Flash Fiction: Paranoia, The Eleventh Commandment, AI & the Other Ones by LJ Frank

Source: HET ELFDE GEBOB

My suit coat pocket moved. My cellular phone was vibrating. I retrieved it and  placed it near my ear and heard the gasp of a shallow breath.

“Hello?” I asked.

“Forgive me!” 

“Is it you?”

“Yeah?”

“Where are you calling from?”

“The Central Train Station. Just got in. We need to talk.”

“Okay.”

“Can we meet at Het Elfde Gebod?”

“The Eleventh Commandment?”

“Yeah. Think of the commandment as thou shall not expose thyself.  It’s a café about five minutes or so from the train station.”

“Yeah, I’m familiar with it. I’ll find a taxi….be there around ten or fifteen minutes.”

“Thanks. I’ll be waiting inside.”

“It’s been awhile but…?”

“I changed my hair color. I’m now a brunette. Long and straight. I have brown shaded contact lens and will be wearing a gray pinstripe suit and black high heel pumps.”  

“I’m sure I won’t miss you.”

About fifteen minutes later the taxi pulled up near the café. I walked in and she stood up from a table near several religious statues. We hugged and I ordered the same drink she was sipping.

She looked at me with a searching expression. “There’s something I need to share. I landed in Paris this morning and I took a train here this afternoon.”

“This is a surprise.”

“I forget if you remember my company manages a type of what we call health care facilities.”

“No I don’t. Please go ahead.”

“The facilities in fact are similar to debtor’s prisons we have in the United States but with a focus on people, regardless of age, who might not be earning enough to be a productive member of society. It’s profit driven. Definitions of productive are made by the board of directors. Residents are expected to work and pay monthly fees and are confined to a special work unit. They are to reimburse the corporation through their work and the money earned while being a resident. I’ve never heard of a resident leaving unless they escape. Residents pay into their own insurance policies which supposedly pays for burial but that’s a lie. They’re cremated and ashes used as fertilizer.” 

“What?”

“I discovered war is not the only place one can be dehumanized. I was one of the Vice Presidents until yesterday. It’s symptomatic of something more profound, technologically speaking.”

“Seems hypocritical for a country overwhelmed by its own debt?”

“It is but not for those who are financially and technologically savvy.”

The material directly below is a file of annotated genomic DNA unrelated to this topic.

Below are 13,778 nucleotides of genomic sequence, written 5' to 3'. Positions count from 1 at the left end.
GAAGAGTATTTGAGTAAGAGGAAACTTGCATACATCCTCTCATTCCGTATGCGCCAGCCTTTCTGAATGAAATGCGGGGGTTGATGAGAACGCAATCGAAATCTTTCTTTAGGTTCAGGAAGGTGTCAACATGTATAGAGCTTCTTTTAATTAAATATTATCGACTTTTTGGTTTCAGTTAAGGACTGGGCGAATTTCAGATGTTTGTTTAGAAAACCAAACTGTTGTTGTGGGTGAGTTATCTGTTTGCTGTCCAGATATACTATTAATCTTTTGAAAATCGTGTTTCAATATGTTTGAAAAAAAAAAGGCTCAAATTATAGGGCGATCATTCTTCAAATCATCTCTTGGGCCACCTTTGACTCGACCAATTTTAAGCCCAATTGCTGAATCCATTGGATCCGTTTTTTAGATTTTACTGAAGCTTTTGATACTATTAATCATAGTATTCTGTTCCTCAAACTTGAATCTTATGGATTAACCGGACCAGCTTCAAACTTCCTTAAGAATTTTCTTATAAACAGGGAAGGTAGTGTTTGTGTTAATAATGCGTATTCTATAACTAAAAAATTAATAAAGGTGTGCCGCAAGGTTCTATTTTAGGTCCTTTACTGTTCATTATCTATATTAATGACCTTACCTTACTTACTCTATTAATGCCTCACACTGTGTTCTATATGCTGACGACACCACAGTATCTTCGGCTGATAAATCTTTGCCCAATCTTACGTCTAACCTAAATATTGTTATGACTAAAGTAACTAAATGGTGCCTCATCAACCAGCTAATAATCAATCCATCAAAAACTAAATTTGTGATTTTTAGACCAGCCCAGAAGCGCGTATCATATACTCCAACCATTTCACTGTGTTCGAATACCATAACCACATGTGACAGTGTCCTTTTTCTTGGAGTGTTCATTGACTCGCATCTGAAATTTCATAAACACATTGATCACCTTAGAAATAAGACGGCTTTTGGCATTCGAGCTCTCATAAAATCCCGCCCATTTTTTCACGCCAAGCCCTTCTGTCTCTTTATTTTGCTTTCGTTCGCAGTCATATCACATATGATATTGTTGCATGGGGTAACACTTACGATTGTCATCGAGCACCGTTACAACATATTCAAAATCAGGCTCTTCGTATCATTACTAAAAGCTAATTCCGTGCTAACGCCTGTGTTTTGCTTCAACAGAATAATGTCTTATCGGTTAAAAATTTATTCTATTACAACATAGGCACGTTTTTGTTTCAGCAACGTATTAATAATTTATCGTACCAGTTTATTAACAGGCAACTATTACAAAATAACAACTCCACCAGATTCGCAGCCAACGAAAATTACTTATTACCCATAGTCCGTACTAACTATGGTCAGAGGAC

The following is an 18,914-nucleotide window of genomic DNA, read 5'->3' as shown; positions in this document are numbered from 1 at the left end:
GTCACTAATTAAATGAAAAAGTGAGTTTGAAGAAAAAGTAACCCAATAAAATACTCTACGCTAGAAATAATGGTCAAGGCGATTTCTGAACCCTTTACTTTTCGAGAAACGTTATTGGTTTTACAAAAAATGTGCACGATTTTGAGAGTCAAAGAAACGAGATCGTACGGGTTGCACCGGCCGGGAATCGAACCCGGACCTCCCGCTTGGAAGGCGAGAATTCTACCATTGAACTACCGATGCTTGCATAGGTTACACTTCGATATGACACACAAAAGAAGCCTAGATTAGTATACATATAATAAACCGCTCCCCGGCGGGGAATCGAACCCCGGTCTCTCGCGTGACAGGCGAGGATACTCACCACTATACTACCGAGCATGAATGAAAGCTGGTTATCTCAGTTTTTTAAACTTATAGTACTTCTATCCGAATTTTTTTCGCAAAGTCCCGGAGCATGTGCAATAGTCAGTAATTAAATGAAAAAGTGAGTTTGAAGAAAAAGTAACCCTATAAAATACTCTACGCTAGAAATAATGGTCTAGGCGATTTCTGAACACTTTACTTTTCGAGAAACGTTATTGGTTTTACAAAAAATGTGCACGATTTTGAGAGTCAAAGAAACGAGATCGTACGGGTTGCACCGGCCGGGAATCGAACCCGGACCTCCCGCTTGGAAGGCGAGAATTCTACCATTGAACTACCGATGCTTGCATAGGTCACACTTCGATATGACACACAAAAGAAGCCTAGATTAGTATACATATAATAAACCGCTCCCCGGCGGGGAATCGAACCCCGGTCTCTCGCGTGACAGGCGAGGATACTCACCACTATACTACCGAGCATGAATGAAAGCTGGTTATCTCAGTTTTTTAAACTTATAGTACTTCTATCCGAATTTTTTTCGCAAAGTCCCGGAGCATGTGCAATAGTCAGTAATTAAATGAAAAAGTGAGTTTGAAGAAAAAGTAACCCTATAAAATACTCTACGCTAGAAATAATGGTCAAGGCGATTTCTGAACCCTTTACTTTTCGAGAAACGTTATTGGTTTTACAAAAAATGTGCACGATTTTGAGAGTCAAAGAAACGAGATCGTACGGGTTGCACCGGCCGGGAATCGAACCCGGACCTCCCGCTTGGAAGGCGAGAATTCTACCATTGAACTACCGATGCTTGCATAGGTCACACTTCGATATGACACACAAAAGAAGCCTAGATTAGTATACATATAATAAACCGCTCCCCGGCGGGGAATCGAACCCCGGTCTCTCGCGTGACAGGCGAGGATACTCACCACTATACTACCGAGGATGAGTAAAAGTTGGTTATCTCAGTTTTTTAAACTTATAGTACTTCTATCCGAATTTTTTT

“What are you suggesting?”

“This past year we introduced artificial intelligence units in the form of nurses and aides among others.”

“I’m both astonished and not surprised.”

“I saw what was coming next. I’m here because your name came up on a potential resident list – a prospective person who isn’t considered a productive enough member of society.”

“This is surreal.”

“That’s not all. I came home late one night to find my partner with one of the Artificial Intelligent nurses in a compromising position.”

“The AI’s are that advanced?”

“They’re even programmed to electronically reproduce their own kind. Anyways, as I was quietly leaving through our shared office space when I noticed my partner’s computer was on and your name was near the top of future residential candidates.”

“Jesus.”

“I couldn’t talk over the phone. I was supposed to travel anyways so I thought I’d meet with you face to face. There was a date next to your name.”

“When?”

“Tomorrow.”

“What the…?

“Listen to me. Look around you. AI eyes are cameras like the one’s on your cellular phone and computer. They take photos of us at work and play. We’re never alone. For some odd reason I’m on the list too.”

I cast a glance around the room and noted a few people return my gaze and blink their eyelids like photographic lens on a camera. And then looked back at my friend. “This is paranoia,” I said.

“Exactly. That’s why I had to escape,” she then blinked and noticed my look and grabbed my hand, “Let’s get a taxi now and I’ll explain more on the way.”

Within five minutes we were climbing into a taxi when I noticed a woman had followed us outside. She appeared vaguely familiar, like my friend, similar clothes and shoes but with long auburn colored hair. I glanced again at her face and noticed she inserted her forefinger into her mouth, bit down and then moved her face side to side as if to say, no!